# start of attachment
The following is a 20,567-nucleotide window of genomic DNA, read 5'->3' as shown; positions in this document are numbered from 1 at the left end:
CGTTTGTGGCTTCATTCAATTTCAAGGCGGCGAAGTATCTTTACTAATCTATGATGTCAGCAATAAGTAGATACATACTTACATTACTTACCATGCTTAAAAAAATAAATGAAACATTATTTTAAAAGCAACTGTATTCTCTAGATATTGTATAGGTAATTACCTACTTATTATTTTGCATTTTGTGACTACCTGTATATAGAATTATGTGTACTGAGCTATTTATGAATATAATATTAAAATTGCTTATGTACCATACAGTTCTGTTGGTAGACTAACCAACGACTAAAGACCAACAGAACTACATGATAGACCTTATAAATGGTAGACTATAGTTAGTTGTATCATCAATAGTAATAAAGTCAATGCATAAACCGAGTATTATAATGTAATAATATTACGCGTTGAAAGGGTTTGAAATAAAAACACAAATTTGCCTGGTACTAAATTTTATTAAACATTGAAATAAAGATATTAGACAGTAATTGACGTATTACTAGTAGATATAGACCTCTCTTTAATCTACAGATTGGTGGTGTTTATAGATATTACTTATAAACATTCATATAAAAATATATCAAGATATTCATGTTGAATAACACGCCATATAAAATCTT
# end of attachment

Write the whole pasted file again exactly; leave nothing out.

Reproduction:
The following is a 20,567-nucleotide window of genomic DNA, read 5'->3' as shown; positions in this document are numbered from 1 at the left end:
CGTTTGTGGCTTCATTCAATTTCAAGGCGGCGAAGTATCTTTACTAATCTATGATGTCAGCAATAAGTAGATACATACTTACATTACTTACCATGCTTAAAAAAATAAATGAAACATTATTTTAAAAGCAACTGTATTCTCTAGATATTGTATAGGTAATTACCTACTTATTATTTTGCATTTTGTGACTACCTGTATATAGAATTATGTGTACTGAGCTATTTATGAATATAATATTAAAATTGCTTATGTACCATACAGTTCTGTTGGTAGACTAACCAACGACTAAAGACCAACAGAACTACATGATAGACCTTATAAATGGTAGACTATAGTTAGTTGTATCATCAATAGTAATAAAGTCAATGCATAAACCGAGTATTATAATGTAATAATATTACGCGTTGAAAGGGTTTGAAATAAAAACACAAATTTGCCTGGTACTAAATTTTATTAAACATTGAAATAAAGATATTAGACAGTAATTGACGTATTACTAGTAGATATAGACCTCTCTTTAATCTACAGATTGGTGGTGTTTATAGATATTACTTATAAACATTCATATAAAAATATATCAAGATATTCATGTTGAATAACACGCCATATAAAATCTT